By Tim Leeds/Havre Daily Newsemail@example.com
Members of resource assessment teams that visited Hill County and Harlem last fall will return next week to help communities set priorities for future projects.
Meetings will also be held for one-year reviews of projects identified by teams that visited two other north-central Montana communities - Chinook and Chester.
Gloria O'Rourke of the Montana Economic Developers Association, which sponsors the teams' visits to rural Montana communities, said the meetings scheduled for Box Elder, Gildford, Havre and Harlem are particularly important for people to attend.
"The team has pretty much done its work and now it's time for the people to choose and implement what the team has presented, or go and find another approach if they prefer," she said. "Now it's the people's turn to roll up their sleeves and get busy."
The teams, which consist of economic development professionals, visit communities for two days and meet with local people to determine the communities' strengths and weaknesses and to help local people identify projects they would like to pursue. They present their findings at a community meeting and in a written report. The teams later make follow-up visits.
Thom MacLean said people have been busy since the Chinook report was presented a year ago.
"There are people working on things," he said.
MacLean said people are pursuing several projects that were identified by residents during the team's initial visit. Some, like the effort to build a visitor center at Bear Paw Battlefield south of town, were already on the books.
MacLean said the focus of the report on the visitor center has helped with its progress. The project was identified in the team's Chinook report as a way to create a significant tourist draw in the region.
Other efforts include establishing a biodiesel plant in the area. "I myself have been working on a visitor project with a roadside park along the highway," MacLean said.
Havre and Hill County hosted a team in November, and a team listened to residents of Harlem in December. Chinook and Liberty County hosted teams last spring.
The meetings in Chester and Chinook will give community leaders and volunteers an opportunity to talk about what has been done with the ideas presented last year. People can also ask for advice if they have had problems.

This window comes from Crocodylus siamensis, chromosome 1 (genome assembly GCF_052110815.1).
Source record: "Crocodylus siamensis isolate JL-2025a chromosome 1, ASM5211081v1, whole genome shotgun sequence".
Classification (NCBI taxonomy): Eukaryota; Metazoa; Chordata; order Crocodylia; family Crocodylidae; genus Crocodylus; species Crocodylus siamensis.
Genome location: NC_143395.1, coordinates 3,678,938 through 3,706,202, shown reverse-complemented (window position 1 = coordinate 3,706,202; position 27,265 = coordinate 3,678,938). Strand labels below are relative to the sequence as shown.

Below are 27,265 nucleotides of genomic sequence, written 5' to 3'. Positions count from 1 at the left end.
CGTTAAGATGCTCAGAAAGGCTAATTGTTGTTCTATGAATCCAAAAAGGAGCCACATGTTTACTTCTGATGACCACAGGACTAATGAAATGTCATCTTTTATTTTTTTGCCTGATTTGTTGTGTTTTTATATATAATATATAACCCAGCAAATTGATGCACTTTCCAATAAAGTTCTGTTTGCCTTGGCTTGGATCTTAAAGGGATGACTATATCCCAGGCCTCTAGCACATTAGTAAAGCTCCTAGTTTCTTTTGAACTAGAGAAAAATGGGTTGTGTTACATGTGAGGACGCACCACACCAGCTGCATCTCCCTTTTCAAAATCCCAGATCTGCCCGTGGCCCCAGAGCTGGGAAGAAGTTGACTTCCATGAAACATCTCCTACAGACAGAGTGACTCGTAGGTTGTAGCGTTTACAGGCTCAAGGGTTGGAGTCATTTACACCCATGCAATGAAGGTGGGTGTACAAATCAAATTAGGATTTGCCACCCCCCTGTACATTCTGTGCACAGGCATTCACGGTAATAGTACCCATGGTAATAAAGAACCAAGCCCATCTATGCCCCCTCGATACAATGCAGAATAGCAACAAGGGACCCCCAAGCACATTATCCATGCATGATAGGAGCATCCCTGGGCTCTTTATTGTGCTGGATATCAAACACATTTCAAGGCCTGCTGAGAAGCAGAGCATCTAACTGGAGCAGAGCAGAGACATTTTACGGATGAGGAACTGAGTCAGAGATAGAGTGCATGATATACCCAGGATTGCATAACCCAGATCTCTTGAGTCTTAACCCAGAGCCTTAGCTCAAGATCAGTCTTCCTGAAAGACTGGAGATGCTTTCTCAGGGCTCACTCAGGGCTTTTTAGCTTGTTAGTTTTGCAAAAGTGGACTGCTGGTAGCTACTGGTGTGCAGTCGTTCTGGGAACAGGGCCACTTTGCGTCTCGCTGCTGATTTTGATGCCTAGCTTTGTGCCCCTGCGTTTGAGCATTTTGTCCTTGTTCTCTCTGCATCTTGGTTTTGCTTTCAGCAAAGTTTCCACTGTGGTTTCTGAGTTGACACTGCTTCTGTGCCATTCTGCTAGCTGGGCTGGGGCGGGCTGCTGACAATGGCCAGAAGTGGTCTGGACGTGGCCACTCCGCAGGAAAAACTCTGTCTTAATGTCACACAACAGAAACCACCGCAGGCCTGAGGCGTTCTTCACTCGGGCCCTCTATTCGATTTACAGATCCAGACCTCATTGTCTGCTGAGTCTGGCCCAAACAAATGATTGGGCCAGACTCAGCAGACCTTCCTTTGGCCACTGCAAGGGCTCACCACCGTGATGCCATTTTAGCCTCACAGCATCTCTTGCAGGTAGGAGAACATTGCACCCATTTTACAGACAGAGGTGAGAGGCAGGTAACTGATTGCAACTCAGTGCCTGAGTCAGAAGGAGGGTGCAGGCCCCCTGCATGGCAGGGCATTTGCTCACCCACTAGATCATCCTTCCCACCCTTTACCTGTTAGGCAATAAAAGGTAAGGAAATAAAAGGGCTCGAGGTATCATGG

O'Rourke said she also always does something to celebrate the one-year anniversary.
"There's always something to celebrate, even if there are problems," she said.
The prioritization meetings set for Hill County communities and Harlem are key to any successful projects being started as a result of the assessments, she said.
The assessment team reported what people said they wanted to happen in their communities, and provided ideas and resources to achieve goals, she said. Now it's the communities' responsibilities to decide what to do next.
"If someone has a pet project and nothing's been done on it here's a chance to make sure it gets on the list," she added.
MacLean said people have to be aware of how the process works. Some people in Chinook seemed to think the resource team would work on the projects, but that has to be done by people in the community, he said.
"They're more of a resource if you need help or need guidance," he said.
Some of the ideas presented in the Harlem report include creating a Business Improvement District to help businesses in the community share costs, address problems and finance capital improvements.
The report gives several ideas and lists several resources to help create affordable housing. It includes recommendations about creating a local board to oversee housing improvements, and resources to use to build or rehabilitate both houses and apartment units.
The report lists several resources that would help farmers and ranchers use wind power to reduce monthly power bills. It also recommends that ag producers consider using alternative crops with a higher value than the beef and wheat traditionally raised in the area.
The report lists several things that could be done to strengthen existing businesses, and suggests some new enterprises, including a motocross facility, a bicycle shop and a hardware store.
Some comments appeared in a number of the local reports by assessment teams. They said weaknesses of an agricultural economy need to be addressed. They also said better signage is needed to let people know why they should stop in the communities.
Building a special events center in Havre was a common theme among people in Hill County. A center would allow Havre to host a variety of events that would benefit the Hi-Line and would attract people from outside the area.
Here is the schedule for the upcoming meetings:
Box Elder - Monday from 2 to 4 p.m. in the Box Elder High School cafeteria.
Havre - Monday from 7 to 9 p.m. in the Holiday Village Shopping Center Community Room.
Liberty County - Next Tuesday at noon in Spud's Cafe in Chester.
Gildford - Next Tuesday from 7 to 9 p.m. in the KG High School cafeteria in Gildford.
Chinook - March 31 at noon in the Blaine County Extension Office Triple-E Room in Chinook.
Harlem - March 31 from 7 to 9:30 p.m. in the Harlem High School cafeteria.
On the Net: Montana Economic Developers Association: www.medamembers.org